'Boundaryless' career - Implications for individual and organisational learning

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GRIN Verlag, Aug 4, 2008 - Business & Economics - 14 pages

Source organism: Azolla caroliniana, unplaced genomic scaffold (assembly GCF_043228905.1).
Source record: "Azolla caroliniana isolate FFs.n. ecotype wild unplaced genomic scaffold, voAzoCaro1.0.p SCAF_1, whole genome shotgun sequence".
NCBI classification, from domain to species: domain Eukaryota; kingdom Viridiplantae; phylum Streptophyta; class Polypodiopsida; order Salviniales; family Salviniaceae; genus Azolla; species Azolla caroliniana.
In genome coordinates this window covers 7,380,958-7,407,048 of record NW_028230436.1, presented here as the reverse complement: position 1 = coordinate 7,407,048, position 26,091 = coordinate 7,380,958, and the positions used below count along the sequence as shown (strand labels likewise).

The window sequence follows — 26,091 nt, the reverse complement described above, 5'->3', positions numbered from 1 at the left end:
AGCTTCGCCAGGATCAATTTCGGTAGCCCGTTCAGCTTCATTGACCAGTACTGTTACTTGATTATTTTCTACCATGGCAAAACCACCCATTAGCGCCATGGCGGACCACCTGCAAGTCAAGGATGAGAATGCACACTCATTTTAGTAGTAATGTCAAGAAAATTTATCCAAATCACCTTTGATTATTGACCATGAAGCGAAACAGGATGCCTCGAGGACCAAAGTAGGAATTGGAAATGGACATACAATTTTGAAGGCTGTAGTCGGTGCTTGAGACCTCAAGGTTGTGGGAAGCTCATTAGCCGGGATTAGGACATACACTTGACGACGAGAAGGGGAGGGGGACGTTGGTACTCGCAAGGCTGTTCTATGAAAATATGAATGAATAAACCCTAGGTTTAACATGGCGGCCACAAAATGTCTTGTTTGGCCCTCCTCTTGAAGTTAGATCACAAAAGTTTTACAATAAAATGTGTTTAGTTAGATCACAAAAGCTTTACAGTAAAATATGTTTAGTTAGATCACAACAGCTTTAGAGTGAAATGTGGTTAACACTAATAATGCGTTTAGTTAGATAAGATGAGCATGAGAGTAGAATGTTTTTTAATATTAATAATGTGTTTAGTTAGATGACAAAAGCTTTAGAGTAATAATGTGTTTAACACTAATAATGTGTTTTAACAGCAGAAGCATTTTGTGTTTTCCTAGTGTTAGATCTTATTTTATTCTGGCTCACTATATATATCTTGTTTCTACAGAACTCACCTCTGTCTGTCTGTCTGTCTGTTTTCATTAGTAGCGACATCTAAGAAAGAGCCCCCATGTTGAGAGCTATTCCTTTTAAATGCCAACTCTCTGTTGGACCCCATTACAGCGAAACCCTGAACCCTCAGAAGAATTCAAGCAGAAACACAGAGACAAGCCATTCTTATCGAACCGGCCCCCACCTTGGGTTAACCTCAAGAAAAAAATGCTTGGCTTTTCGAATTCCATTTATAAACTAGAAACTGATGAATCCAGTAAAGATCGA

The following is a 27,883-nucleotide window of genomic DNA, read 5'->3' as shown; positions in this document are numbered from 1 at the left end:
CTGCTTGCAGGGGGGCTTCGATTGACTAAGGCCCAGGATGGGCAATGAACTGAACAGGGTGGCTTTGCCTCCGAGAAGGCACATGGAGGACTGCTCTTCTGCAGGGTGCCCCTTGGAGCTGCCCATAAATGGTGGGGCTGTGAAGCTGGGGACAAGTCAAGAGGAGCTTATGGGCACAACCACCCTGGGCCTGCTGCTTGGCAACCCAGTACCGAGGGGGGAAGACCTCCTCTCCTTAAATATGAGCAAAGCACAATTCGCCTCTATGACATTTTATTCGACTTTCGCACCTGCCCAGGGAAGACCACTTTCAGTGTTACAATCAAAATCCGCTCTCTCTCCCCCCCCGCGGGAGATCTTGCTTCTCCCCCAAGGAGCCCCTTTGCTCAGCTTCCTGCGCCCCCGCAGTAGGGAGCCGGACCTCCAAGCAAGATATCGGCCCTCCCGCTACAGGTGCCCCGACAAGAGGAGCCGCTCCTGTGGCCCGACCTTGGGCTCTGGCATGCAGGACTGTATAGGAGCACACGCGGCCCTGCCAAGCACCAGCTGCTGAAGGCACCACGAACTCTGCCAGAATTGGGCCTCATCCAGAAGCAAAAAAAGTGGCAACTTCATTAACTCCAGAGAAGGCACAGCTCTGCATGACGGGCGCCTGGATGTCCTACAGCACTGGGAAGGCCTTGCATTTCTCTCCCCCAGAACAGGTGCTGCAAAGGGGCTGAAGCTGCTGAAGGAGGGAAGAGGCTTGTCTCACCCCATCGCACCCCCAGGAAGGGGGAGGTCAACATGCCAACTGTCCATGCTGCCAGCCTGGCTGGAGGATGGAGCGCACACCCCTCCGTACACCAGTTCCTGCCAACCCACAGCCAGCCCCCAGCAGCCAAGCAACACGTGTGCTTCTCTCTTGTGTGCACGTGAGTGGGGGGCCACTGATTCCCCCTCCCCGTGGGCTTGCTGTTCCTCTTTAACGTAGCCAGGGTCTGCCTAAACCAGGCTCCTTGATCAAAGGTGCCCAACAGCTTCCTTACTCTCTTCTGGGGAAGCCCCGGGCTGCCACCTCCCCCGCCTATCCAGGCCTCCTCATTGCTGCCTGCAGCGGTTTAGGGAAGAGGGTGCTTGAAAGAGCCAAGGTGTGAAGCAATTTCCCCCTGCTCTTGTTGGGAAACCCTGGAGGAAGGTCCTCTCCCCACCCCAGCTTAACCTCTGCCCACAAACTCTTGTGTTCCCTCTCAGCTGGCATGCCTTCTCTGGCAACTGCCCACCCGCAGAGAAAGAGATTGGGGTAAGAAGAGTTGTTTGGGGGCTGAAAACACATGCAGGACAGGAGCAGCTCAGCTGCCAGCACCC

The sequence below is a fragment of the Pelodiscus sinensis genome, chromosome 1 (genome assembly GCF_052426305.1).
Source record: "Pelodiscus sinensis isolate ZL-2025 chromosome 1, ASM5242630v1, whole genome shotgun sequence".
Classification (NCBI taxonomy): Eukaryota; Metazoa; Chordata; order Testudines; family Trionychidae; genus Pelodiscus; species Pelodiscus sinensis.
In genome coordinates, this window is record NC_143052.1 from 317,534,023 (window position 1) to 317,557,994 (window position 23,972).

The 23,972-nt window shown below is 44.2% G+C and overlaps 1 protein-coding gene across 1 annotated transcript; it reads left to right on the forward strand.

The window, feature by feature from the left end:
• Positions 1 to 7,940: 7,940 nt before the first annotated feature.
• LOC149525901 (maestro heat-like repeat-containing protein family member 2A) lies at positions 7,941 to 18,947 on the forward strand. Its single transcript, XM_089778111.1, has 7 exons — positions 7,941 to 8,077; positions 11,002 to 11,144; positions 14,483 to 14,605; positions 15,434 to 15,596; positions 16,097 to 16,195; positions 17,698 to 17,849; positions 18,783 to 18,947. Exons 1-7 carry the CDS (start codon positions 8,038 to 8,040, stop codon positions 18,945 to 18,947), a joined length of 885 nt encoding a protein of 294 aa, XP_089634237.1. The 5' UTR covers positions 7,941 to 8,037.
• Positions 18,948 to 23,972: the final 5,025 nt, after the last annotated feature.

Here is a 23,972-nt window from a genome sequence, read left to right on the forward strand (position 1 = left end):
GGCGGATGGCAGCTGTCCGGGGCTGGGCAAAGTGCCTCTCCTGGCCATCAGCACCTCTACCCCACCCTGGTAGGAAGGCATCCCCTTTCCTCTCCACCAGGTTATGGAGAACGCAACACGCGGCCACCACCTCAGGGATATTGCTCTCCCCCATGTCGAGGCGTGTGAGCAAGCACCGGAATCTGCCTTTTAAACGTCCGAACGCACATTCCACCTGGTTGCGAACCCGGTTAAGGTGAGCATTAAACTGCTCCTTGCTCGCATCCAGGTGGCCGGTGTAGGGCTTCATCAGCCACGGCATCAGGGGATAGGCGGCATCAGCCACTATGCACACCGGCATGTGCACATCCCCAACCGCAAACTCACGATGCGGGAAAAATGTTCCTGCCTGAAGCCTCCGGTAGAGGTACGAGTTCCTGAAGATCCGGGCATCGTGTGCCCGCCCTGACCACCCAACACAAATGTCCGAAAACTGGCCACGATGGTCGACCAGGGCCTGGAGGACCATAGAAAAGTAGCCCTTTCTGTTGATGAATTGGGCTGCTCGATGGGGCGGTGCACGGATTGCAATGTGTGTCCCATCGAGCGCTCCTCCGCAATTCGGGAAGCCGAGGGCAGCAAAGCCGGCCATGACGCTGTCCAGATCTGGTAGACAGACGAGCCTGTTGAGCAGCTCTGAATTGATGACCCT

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Scientific Essay from the year 2007 in the subject Business economics - Personnel and Organisation, grade: Disctinction, University of Newcastle upon Tyne, 17 entries in the bibliography, language: English, abstract: ABSTRACT As companies seamlessly move across the globe in search of talent and resources, so to are highly skilled individuals taking up this opportunity to choose a job which best meets their goals and expectations. People are making more frequent job moves than in the past, in their pursuit of boundaryless careers. This unpredictable, non-linear career creates opportunities as well as problems for both individuals and organisations. In particular, it affects both individual and organisational learning, and, since knowledge is power, it affects the prosperity of both. Both individuals and companies need to ensure that boundaryless careers do not adversely affect learning at the person and organisational level. At the person level, lack of learning has clear implications for future employability. At the organisation level, lack of learning will adversely affect long-term (and in today’s fast-changing world, even short-term) company performance. Employees are left with little choice but to learn continuously and to expand their networks to maintain employability. Organisations, on the other hand, are left with little choice but to provide interesting and meaningful work, as well as broad management support, that enhances individual’s skills and develops and sustains careers. 1. Introduction Globalisation and technological advances are bringing new opportunities as well as challenges to both individuals and organisations. As companies seamlessly move across the globe in search of talent and resources, so to are highly skilled individuals taking up this opportunity to choose a job which best meets their goals and expectations. Evidently, both men and women are making more frequent job moves than in the past (Ackah and Heaton, 2004) keenly, perhaps, navigating across employers and geographies, aided by extensive social and professional connections (Arthur and Rousseau, 1996). This new breed of people are pursuing boundaryless careers - careers, it seems, limited only by their imagination. This chaotic, nonlinear, network-centered career (Arthur and Rousseau, 1996) is marked by a variety of tasks, redefinitions of one’s profession, fits-and-starts (Mirvis and Hall, 1994), which creates opportunities as well as problems for both individuals and organisations. (...)
 

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